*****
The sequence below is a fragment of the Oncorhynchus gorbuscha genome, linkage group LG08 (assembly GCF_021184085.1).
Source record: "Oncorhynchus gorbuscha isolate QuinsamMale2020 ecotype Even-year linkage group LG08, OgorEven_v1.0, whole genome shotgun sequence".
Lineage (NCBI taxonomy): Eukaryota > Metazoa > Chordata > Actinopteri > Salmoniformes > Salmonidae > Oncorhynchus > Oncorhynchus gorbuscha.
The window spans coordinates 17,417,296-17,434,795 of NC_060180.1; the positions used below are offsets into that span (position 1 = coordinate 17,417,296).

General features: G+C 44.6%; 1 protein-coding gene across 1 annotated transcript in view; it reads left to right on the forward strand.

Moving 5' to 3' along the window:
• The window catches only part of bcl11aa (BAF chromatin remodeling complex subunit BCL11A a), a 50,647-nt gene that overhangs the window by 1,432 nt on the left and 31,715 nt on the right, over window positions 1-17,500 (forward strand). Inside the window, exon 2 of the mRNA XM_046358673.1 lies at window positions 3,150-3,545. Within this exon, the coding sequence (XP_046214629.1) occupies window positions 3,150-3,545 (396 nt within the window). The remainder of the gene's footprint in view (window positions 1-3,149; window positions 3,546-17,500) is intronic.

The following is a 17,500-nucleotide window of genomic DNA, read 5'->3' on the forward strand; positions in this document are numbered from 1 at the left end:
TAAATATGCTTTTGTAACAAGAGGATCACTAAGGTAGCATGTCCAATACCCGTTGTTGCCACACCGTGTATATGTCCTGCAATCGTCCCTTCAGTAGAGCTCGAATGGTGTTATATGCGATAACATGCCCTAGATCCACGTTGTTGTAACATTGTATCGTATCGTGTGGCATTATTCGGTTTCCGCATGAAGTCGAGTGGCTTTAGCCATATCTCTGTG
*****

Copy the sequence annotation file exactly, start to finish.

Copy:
The sequence below is a fragment of the Oncorhynchus gorbuscha genome, linkage group LG08 (assembly GCF_021184085.1).
Source record: "Oncorhynchus gorbuscha isolate QuinsamMale2020 ecotype Even-year linkage group LG08, OgorEven_v1.0, whole genome shotgun sequence".
Lineage (NCBI taxonomy): Eukaryota > Metazoa > Chordata > Actinopteri > Salmoniformes > Salmonidae > Oncorhynchus > Oncorhynchus gorbuscha.
The window spans coordinates 17,417,296-17,434,795 of NC_060180.1; the positions used below are offsets into that span (position 1 = coordinate 17,417,296).

General features: G+C 44.6%; 1 protein-coding gene across 1 annotated transcript in view; it reads left to right on the forward strand.

Moving 5' to 3' along the window:
• The window catches only part of bcl11aa (BAF chromatin remodeling complex subunit BCL11A a), a 50,647-nt gene that overhangs the window by 1,432 nt on the left and 31,715 nt on the right, over window positions 1-17,500 (forward strand). Inside the window, exon 2 of the mRNA XM_046358673.1 lies at window positions 3,150-3,545. Within this exon, the coding sequence (XP_046214629.1) occupies window positions 3,150-3,545 (396 nt within the window). The remainder of the gene's footprint in view (window positions 1-3,149; window positions 3,546-17,500) is intronic.

The following is a 17,500-nucleotide window of genomic DNA, read 5'->3' on the forward strand; positions in this document are numbered from 1 at the left end:
TAAATATGCTTTTGTAACAAGAGGATCACTAAGGTAGCATGTCCAATACCCGTTGTTGCCACACCGTGTATATGTCCTGCAATCGTCCCTTCAGTAGAGCTCGAATGGTGTTATATGCGATAACATGCCCTAGATCCACGTTGTTGTAACATTGTATCGTATCGTGTGGCATTATTCGGTTTCCGCATGAAGTCGAGTGGCTTTAGCCATATCTCTGTG